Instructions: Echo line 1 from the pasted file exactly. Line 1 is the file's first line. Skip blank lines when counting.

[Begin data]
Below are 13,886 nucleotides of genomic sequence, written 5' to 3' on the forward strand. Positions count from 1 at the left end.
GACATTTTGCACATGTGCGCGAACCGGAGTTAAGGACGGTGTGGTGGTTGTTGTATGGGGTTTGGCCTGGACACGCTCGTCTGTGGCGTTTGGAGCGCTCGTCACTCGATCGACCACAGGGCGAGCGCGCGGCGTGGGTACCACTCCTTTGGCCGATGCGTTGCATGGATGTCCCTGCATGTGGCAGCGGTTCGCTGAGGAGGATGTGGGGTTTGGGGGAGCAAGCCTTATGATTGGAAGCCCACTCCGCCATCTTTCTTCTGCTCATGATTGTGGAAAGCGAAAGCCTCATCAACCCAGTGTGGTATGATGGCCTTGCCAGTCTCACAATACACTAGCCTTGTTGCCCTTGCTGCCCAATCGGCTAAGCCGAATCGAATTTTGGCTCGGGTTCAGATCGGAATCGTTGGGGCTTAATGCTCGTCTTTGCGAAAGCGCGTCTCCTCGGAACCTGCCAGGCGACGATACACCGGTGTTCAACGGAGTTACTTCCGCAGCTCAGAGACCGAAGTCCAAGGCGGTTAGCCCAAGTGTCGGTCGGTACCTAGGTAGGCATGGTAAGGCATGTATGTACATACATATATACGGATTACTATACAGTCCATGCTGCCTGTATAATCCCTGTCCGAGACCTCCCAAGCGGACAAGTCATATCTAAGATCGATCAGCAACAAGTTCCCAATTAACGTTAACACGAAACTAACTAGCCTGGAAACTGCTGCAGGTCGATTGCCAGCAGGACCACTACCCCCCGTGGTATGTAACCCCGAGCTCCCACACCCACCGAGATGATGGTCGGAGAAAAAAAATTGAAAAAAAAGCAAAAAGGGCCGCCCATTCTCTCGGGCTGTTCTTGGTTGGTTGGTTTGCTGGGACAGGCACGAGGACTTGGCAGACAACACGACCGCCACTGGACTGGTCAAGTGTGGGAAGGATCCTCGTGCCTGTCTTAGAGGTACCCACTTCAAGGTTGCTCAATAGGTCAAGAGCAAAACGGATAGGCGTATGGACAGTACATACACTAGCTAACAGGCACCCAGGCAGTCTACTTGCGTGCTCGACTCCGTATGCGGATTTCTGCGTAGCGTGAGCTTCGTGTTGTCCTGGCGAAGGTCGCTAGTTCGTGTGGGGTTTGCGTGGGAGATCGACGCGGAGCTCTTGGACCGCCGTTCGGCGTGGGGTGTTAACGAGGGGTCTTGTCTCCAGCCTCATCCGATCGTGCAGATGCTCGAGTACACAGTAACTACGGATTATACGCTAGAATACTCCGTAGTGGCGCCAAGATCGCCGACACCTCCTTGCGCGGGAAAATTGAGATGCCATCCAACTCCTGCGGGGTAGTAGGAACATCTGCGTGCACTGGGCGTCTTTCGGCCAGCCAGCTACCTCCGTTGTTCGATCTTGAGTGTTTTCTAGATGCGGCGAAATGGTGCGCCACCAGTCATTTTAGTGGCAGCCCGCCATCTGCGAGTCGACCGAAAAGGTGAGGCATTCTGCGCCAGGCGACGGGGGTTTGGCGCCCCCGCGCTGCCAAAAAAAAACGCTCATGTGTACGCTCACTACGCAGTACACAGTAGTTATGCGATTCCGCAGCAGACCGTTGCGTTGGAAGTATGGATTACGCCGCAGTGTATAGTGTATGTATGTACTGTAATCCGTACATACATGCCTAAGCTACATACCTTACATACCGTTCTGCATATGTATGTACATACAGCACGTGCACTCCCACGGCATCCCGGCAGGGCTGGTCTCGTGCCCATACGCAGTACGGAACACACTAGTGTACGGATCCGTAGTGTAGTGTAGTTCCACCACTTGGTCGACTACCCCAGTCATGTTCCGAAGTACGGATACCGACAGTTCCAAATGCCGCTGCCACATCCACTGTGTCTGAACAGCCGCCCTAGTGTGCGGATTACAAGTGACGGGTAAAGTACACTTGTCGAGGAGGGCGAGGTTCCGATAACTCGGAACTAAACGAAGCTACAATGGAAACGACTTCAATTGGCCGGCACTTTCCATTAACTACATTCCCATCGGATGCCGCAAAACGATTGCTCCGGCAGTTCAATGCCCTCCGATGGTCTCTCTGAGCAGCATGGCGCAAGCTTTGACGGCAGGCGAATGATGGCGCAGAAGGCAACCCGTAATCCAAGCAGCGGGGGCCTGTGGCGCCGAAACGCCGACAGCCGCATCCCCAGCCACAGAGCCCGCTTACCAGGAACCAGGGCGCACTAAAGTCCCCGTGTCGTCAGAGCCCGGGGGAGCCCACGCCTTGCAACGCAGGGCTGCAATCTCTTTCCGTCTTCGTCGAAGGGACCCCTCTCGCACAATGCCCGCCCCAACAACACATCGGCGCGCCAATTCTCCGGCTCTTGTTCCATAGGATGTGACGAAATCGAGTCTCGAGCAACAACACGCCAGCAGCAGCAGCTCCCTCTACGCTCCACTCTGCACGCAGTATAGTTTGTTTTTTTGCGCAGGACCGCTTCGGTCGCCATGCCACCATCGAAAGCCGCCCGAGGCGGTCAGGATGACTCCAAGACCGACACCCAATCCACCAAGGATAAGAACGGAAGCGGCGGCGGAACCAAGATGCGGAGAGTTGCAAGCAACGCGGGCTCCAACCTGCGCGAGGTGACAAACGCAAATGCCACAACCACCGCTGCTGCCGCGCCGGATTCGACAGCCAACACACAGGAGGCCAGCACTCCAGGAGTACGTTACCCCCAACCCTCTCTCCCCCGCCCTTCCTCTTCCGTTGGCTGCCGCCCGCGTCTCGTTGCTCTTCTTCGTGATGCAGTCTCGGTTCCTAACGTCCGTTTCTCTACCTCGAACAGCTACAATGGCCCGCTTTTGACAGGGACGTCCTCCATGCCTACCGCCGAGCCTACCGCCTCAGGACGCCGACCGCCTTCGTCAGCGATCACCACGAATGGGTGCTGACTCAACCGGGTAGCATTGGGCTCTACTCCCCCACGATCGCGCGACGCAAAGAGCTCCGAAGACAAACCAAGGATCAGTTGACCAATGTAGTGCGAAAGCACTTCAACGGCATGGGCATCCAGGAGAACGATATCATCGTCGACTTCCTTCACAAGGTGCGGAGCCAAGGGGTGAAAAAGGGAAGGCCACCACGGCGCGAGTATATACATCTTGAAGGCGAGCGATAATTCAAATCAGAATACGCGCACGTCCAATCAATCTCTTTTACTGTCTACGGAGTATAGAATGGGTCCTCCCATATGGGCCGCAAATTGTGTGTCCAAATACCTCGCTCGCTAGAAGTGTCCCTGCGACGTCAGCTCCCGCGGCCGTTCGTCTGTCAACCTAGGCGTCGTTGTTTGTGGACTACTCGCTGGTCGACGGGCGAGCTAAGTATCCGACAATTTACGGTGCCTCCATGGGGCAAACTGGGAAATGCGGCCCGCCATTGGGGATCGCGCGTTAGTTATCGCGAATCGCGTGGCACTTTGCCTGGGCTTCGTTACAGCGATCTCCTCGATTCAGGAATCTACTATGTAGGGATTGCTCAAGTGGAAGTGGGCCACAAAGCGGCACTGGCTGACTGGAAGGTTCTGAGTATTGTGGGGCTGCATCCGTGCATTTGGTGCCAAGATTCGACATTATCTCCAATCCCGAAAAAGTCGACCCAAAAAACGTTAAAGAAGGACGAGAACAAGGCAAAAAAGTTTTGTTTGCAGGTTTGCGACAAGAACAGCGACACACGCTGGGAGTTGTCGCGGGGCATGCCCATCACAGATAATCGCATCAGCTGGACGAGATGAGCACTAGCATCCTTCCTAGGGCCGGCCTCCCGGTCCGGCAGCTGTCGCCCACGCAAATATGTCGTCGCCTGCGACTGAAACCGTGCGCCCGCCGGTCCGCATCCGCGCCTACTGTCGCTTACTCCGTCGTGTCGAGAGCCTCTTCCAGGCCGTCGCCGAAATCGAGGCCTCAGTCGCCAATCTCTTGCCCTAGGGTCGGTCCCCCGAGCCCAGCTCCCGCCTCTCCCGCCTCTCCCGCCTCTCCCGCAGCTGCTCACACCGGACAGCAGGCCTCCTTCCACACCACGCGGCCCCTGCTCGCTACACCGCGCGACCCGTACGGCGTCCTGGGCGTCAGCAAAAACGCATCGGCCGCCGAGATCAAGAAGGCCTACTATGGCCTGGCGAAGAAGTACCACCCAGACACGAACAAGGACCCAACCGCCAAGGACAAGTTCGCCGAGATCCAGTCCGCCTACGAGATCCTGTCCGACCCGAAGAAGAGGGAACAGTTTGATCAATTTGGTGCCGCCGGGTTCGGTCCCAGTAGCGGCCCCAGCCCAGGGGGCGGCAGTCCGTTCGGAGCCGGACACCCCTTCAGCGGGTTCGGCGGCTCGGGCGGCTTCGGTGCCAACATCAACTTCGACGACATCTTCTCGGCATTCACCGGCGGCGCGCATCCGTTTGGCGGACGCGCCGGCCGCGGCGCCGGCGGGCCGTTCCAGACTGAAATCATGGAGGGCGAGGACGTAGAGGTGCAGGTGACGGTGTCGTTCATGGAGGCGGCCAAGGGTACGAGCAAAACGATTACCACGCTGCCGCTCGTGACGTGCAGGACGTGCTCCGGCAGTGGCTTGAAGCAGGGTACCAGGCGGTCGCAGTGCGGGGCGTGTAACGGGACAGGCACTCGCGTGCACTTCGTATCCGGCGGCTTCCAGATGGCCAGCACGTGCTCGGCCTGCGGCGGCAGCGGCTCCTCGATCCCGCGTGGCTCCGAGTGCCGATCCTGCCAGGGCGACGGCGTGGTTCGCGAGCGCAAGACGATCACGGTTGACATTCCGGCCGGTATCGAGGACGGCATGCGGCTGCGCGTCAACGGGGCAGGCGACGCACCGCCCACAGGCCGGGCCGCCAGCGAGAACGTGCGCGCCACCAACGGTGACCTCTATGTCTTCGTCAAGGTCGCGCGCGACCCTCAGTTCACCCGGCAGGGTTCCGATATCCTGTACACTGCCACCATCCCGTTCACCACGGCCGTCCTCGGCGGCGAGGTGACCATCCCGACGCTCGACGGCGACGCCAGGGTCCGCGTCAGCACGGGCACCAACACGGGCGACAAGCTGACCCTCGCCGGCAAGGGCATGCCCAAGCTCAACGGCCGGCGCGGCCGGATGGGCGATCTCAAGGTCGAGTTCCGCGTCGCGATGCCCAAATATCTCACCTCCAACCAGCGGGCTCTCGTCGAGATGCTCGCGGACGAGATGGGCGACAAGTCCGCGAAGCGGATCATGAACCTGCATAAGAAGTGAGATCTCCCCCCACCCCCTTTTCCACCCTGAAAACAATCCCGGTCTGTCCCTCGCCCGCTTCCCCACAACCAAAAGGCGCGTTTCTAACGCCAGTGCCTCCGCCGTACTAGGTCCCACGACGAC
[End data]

Below are 13,886 nucleotides of genomic sequence, written 5' to 3' on the forward strand. Positions count from 1 at the left end.